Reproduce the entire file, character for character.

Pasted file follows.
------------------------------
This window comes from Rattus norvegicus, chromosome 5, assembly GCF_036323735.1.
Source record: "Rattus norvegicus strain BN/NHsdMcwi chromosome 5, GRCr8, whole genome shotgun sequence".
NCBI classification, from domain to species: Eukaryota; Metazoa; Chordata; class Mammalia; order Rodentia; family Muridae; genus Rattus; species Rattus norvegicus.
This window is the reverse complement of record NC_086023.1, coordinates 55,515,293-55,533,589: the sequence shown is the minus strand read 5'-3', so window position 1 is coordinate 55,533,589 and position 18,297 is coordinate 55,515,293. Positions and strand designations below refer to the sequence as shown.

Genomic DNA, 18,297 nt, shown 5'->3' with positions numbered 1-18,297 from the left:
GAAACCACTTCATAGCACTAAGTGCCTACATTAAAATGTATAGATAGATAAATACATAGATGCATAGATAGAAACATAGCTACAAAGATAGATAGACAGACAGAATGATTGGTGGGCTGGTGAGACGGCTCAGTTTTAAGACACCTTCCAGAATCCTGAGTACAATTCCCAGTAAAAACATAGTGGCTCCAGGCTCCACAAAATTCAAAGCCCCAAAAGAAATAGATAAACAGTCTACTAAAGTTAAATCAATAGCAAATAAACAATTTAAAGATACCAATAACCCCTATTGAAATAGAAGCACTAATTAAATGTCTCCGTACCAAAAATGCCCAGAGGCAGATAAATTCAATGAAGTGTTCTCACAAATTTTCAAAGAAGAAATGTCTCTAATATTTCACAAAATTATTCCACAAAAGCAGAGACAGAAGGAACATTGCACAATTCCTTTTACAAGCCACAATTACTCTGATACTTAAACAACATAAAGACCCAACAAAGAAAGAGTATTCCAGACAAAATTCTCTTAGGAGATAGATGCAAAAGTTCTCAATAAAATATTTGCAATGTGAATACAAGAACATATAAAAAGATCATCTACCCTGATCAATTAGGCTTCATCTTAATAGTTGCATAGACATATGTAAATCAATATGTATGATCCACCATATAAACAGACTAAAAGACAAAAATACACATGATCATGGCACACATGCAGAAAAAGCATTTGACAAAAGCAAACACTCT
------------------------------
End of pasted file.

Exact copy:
This window comes from Rattus norvegicus, chromosome 5, assembly GCF_036323735.1.
Source record: "Rattus norvegicus strain BN/NHsdMcwi chromosome 5, GRCr8, whole genome shotgun sequence".
NCBI classification, from domain to species: Eukaryota; Metazoa; Chordata; class Mammalia; order Rodentia; family Muridae; genus Rattus; species Rattus norvegicus.
This window is the reverse complement of record NC_086023.1, coordinates 55,515,293-55,533,589: the sequence shown is the minus strand read 5'-3', so window position 1 is coordinate 55,533,589 and position 18,297 is coordinate 55,515,293. Positions and strand designations below refer to the sequence as shown.

Genomic DNA, 18,297 nt, shown 5'->3' with positions numbered 1-18,297 from the left:
GAAACCACTTCATAGCACTAAGTGCCTACATTAAAATGTATAGATAGATAAATACATAGATGCATAGATAGAAACATAGCTACAAAGATAGATAGACAGACAGAATGATTGGTGGGCTGGTGAGACGGCTCAGTTTTAAGACACCTTCCAGAATCCTGAGTACAATTCCCAGTAAAAACATAGTGGCTCCAGGCTCCACAAAATTCAAAGCCCCAAAAGAAATAGATAAACAGTCTACTAAAGTTAAATCAATAGCAAATAAACAATTTAAAGATACCAATAACCCCTATTGAAATAGAAGCACTAATTAAATGTCTCCGTACCAAAAATGCCCAGAGGCAGATAAATTCAATGAAGTGTTCTCACAAATTTTCAAAGAAGAAATGTCTCTAATATTTCACAAAATTATTCCACAAAAGCAGAGACAGAAGGAACATTGCACAATTCCTTTTACAAGCCACAATTACTCTGATACTTAAACAACATAAAGACCCAACAAAGAAAGAGTATTCCAGACAAAATTCTCTTAGGAGATAGATGCAAAAGTTCTCAATAAAATATTTGCAATGTGAATACAAGAACATATAAAAAGATCATCTACCCTGATCAATTAGGCTTCATCTTAATAGTTGCATAGACATATGTAAATCAATATGTATGATCCACCATATAAACAGACTAAAAGACAAAAATACACATGATCATGGCACACATGCAGAAAAAGCATTTGACAAAAGCAAACACTCT